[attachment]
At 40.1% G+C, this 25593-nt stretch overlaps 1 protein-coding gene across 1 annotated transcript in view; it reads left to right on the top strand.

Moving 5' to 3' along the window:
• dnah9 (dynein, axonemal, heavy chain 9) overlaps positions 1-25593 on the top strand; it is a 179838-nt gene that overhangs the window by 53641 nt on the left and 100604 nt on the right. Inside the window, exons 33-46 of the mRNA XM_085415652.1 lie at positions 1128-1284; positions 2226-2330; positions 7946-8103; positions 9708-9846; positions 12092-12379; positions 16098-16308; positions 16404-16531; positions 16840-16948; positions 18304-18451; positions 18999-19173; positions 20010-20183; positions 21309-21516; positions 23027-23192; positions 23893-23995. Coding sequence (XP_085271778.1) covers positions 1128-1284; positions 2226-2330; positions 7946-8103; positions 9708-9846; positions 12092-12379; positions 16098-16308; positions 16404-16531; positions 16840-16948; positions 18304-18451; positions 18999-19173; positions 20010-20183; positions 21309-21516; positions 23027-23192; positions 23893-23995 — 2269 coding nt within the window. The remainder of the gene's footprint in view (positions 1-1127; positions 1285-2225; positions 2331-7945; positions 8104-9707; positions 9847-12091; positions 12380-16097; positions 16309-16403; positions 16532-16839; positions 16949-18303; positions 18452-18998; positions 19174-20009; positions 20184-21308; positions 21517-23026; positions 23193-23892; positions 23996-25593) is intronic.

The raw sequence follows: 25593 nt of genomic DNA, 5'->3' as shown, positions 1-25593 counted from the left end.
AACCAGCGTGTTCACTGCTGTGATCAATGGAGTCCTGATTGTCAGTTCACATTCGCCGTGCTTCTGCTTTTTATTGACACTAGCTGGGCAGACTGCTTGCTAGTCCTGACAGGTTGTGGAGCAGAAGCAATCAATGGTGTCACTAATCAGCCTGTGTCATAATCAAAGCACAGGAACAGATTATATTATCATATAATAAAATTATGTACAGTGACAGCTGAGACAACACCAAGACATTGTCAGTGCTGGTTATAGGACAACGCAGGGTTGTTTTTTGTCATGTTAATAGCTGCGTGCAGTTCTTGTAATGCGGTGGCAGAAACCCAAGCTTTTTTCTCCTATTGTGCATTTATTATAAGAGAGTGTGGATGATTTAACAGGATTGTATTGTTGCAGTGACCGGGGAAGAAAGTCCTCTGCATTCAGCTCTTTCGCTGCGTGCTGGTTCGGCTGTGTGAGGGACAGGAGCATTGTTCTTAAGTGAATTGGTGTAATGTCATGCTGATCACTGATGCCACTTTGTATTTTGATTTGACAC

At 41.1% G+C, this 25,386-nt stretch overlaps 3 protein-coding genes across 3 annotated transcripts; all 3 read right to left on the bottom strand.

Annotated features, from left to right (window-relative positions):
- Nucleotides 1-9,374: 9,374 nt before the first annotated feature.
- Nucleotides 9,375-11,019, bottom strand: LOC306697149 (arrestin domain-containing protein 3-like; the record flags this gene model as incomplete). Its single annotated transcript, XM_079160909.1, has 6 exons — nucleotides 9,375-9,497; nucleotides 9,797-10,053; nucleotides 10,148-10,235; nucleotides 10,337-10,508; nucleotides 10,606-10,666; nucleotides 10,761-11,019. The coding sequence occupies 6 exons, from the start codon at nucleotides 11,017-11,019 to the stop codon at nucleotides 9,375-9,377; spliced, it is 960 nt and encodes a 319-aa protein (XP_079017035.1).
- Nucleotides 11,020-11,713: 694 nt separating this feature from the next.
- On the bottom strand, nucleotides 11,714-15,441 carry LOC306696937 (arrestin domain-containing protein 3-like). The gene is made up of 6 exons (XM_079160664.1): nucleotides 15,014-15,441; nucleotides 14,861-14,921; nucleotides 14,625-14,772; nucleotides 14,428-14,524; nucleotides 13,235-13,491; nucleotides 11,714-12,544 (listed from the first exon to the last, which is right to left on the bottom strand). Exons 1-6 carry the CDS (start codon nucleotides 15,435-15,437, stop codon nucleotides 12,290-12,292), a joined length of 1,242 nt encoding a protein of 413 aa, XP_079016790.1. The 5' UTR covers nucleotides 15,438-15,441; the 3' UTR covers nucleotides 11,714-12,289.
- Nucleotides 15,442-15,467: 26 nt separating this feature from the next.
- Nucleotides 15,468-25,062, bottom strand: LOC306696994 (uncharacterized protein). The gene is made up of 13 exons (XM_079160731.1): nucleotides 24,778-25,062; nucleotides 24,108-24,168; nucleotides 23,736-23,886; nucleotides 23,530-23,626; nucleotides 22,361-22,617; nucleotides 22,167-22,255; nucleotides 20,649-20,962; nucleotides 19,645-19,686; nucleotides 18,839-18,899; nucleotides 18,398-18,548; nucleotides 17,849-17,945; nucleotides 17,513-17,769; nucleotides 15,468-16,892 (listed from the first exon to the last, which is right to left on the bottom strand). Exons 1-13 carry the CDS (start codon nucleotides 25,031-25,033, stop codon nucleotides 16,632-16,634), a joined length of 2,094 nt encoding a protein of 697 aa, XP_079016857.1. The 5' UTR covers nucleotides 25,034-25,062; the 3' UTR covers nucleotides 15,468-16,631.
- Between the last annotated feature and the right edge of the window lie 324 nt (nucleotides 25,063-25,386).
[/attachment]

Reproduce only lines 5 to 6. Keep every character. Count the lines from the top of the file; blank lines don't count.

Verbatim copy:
AACCAGCGTGTTCACTGCTGTGATCAATGGAGTCCTGATTGTCAGTTCACATTCGCCGTGCTTCTGCTTTTTATTGACACTAGCTGGGCAGACTGCTTGCTAGTCCTGACAGGTTGTGGAGCAGAAGCAATCAATGGTGTCACTAATCAGCCTGTGTCATAATCAAAGCACAGGAACAGATTATATTATCATATAATAAAATTATGTACAGTGACAGCTGAGACAACACCAAGACATTGTCAGTGCTGGTTATAGGACAACGCAGGGTTGTTTTTTGTCATGTTAATAGCTGCGTGCAGTTCTTGTAATGCGGTGGCAGAAACCCAAGCTTTTTTCTCCTATTGTGCATTTATTATAAGAGAGTGTGGATGATTTAACAGGATTGTATTGTTGCAGTGACCGGGGAAGAAAGTCCTCTGCATTCAGCTCTTTCGCTGCGTGCTGGTTCGGCTGTGTGAGGGACAGGAGCATTGTTCTTAAGTGAATTGGTGTAATGTCATGCTGATCACTGATGCCACTTTGTATTTTGATTTGACAC

At 41.1% G+C, this 25,386-nt stretch overlaps 3 protein-coding genes across 3 annotated transcripts; all 3 read right to left on the bottom strand.